The R5 is incredible at handling high iso. I am shooting at much higher isos than I dared previously, and DxO PL4 with DeepPRIME juts eats the noise. The answer to your original question is that the 100-500mm f/7.1 is at worst as good as the 100-400mm II f/5.6 and in the right conditions it outresolves it.
 

Joules

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What I meant re: ISO noise sensor differences was , to use a more extreme example, the 5d3 for instance to me at least appears to get a nasty patterning at higher ISOs that doesn't appear as prevalent as lower ISOs - while the 6D sensor released after it does not appear to have this issue at higher ISOs. I will review your post when I have more time but it's sounding like the answer to my original question is that it doesn't make too much of a difference if you don't run into a resolution wall at the sensor.
All older Canon sensors suffer from fixed pattern noise and nasty read noise in the shadows. That's why people loved Sony sensors so much for a while.

The only Canons that are truly free of that are the 90D, M6 II, 1DX III, R6 and R5. The R got a firmware update that mostly fixed the banding issues it inherited from the 5D IV. But only the newer sensors named above are clean enough to consider images as being totally dominated by shot noise.

If you want to talk about an old Canon sensor, that is different. But it seemed to me you were concerned with modern bodies, and the EOS R5 in particular. As no future Canon body is going to take a step backwards with regard to sensor technology, I think it was fair of me to address the current technology, not past one.
 

Ruined

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Aug 22, 2013
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All older Canon sensors suffer from fixed pattern noise and nasty read noise in the shadows. That's why people loved Sony sensors so much for a while.

The only Canons that are truly free of that are the 90D, M6 II, 1DX III, R6 and R5. The R got a firmware update that mostly fixed the banding issues it inherited from the 5D IV. But only the newer sensors named above are clean enough to consider images as being totally dominated by shot noise.

If you want to talk about an old Canon sensor, that is different. But it seemed to me you were concerned with modern bodies, and the EOS R5 in particular. As no future Canon body is going to take a step backwards with regard to sensor technology, I think it was fair of me to address the current technology, not past one.
I am using 5DsR personally , got a pair on clearance for $1499/ea , ISO performance at same viewing size is slightly better than the 6D but worse than the 5D4 at lower ISOs (similar to 5d4 at higher ISOs). Was looking at differences between cropping and higher aperture options (like 100-400 + 1.4TC) - but I figured many would have 100-500 f/7.1 which is relatively similar comparative to 140-560 f/8 - so that's why i included it in the topic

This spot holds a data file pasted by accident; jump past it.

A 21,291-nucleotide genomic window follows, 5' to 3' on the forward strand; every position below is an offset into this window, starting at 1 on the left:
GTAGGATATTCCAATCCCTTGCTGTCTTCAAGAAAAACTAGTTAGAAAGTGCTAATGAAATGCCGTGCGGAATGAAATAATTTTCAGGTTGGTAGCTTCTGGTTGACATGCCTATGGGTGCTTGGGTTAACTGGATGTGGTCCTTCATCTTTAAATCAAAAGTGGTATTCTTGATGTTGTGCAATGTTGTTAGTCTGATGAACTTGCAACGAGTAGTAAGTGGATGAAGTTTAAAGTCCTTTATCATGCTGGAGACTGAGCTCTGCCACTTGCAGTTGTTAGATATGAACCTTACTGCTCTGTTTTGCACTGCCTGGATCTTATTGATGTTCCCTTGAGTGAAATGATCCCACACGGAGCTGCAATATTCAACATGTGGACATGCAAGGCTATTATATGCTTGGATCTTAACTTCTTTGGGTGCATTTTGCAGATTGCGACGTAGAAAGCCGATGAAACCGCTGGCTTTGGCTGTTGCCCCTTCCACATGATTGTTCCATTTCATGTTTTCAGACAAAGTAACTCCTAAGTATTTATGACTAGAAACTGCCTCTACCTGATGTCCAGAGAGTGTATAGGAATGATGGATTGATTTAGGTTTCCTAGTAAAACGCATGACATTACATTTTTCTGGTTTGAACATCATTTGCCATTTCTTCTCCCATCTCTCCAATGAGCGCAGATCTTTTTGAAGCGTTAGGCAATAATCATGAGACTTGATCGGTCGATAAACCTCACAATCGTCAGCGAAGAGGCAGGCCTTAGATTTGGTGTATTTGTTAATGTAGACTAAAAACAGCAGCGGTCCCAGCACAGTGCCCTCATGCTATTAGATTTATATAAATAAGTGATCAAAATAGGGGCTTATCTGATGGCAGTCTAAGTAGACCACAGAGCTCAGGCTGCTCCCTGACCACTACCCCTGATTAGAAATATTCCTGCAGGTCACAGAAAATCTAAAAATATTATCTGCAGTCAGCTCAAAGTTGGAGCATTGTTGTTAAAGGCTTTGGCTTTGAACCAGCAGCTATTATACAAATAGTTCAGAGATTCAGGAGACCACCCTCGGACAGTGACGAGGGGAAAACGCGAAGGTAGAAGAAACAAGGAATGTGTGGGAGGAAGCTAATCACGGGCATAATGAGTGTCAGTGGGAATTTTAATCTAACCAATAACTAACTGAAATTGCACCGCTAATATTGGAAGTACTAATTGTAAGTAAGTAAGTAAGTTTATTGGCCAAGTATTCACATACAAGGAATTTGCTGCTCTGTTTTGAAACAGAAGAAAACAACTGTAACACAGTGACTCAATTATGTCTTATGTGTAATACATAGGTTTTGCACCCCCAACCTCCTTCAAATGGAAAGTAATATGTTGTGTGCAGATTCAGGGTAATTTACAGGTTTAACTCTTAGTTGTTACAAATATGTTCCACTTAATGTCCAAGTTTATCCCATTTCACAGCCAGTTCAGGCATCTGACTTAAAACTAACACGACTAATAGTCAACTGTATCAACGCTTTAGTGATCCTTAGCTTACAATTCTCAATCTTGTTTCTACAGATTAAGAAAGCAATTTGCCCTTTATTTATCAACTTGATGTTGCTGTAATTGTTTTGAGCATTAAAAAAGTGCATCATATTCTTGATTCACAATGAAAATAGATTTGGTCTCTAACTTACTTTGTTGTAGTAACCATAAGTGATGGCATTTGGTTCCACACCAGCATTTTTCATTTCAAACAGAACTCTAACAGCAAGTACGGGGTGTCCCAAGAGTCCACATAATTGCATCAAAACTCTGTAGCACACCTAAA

Am currently using 70-300L which is my go to travel lens and while I am getting spectacular results cropping, getting more into birds and deciding whether to jget 100-400 and crop, 100-400 + TC, or one of the other (sigma etc) longer + higher aperture lens options of which there are a few. For now I will probably keep what I have until the 100-400 II gets a rebate at the minimum as the 70-300L has offered spectacular results and I will be keeping it regardless for travel

Too bad there is no affordable canon 200-600 f/6.3 like sony has, that seemingly would be a better option than what Canon has now
 
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Ruined

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Aug 22, 2013
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The R5 is incredible at handling high iso. I am shooting at much higher isos than I dared previously, and DxO PL4 with DeepPRIME juts eats the noise. The answer to your original question is that the 100-500mm f/7.1 is at worst as good as the 100-400mm II f/5.6 and in the right conditions it outresolves it.
For me personally it would be the 400 II vs the 400 II + 1.4 TC since I am using 5DsR. But even in the case of the 100-500 f/7.1, theoretically from everything discussed here in this use case it seems it wouldn't be that great of a difference from the 100-400 ii f/5.6 in this case due to the aperture difference; and it seems the IS mechanism in the 100-500 is a bit controversial even if I could use it, plus the way TCs work is really odd, and its actually slower than the 100-400 II in many spots at 400mm and below. Maybe if you ran out of resolution on 45mp+ with an extreme crop on the 100-400 then the 100-500 would be noticably better in that case, but some of the competitors have lenses that are 200-600mm f/6.3 and cost less than either of the Canon options. It's a bigger lens, but I think a lot here wouldn't care because given everything we discussed theoretically 600mm f/6.3 should blow away 400mm f/5.6 or 500mm f/7.1 cropped to 600mm given similar quality optics used.